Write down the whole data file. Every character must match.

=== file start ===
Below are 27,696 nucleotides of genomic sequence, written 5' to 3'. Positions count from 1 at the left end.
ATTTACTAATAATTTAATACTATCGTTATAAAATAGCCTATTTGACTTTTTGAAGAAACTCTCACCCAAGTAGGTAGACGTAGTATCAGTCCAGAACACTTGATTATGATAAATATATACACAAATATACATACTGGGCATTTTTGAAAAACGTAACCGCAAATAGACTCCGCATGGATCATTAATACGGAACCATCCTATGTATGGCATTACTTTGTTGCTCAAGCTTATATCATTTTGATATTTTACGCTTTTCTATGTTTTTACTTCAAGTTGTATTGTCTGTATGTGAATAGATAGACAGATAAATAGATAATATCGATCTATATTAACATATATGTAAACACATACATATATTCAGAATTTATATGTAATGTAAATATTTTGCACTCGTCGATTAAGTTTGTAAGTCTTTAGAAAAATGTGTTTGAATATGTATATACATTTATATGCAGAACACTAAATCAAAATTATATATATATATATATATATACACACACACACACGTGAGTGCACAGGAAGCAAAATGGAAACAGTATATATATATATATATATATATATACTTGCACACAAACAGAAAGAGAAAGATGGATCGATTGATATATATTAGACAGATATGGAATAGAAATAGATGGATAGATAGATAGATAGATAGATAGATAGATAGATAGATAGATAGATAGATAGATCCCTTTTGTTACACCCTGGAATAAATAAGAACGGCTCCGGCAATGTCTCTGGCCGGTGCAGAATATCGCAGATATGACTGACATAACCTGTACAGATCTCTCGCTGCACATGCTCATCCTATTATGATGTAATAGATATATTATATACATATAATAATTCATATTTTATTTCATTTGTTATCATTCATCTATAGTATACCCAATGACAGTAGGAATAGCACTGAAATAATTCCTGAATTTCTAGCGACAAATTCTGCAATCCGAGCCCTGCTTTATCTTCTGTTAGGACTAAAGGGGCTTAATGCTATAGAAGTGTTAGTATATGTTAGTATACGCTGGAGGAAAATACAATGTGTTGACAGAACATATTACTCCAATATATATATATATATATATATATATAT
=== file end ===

Below are 27,696 nucleotides of genomic sequence, written 5' to 3'. Positions count from 1 at the left end.
ATTTACTAATAATTTAATACTATCGTTATAAAATAGCCTATTTGACTTTTTGAAGAAACTCTCACCCAAGTAGGTAGACGTAGTATCAGTCCAGAACACTTGATTATGATAAATATATACACAAATATACATACTGGGCATTTTTGAAAAACGTAACCGCAAATAGACTCCGCATGGATCATTAATACGGAACCATCCTATGTATGGCATTACTTTGTTGCTCAAGCTTATATCATTTTGATATTTTACGCTTTTCTATGTTTTTACTTCAAGTTGTATTGTCTGTATGTGAATAGATAGACAGATAAATAGATAATATCGATCTATATTAACATATATGTAAACACATACATATATTCAGAATTTATATGTAATGTAAATATTTTGCACTCGTCGATTAAGTTTGTAAGTCTTTAGAAAAATGTGTTTGAATATGTATATACATTTATATGCAGAACACTAAATCAAAATTATATATATATATATATATATACACACACACACACGTGAGTGCACAGGAAGCAAAATGGAAACAGTATATATATATATATATATATATATACTTGCACACAAACAGAAAGAGAAAGATGGATCGATTGATATATATTAGACAGATATGGAATAGAAATAGATGGATAGATAGATAGATAGATAGATAGATAGATAGATAGATAGATAGATAGATAGATCCCTTTTGTTACACCCTGGAATAAATAAGAACGGCTCCGGCAATGTCTCTGGCCGGTGCAGAATATCGCAGATATGACTGACATAACCTGTACAGATCTCTCGCTGCACATGCTCATCCTATTATGATGTAATAGATATATTATATACATATAATAATTCATATTTTATTTCATTTGTTATCATTCATCTATAGTATACCCAATGACAGTAGGAATAGCACTGAAATAATTCCTGAATTTCTAGCGACAAATTCTGCAATCCGAGCCCTGCTTTATCTTCTGTTAGGACTAAAGGGGCTTAATGCTATAGAAGTGTTAGTATATGTTAGTATACGCTGGAGGAAAATACAATGTGTTGACAGAACATATTACTCCAATATATATATATATATATATATATATAT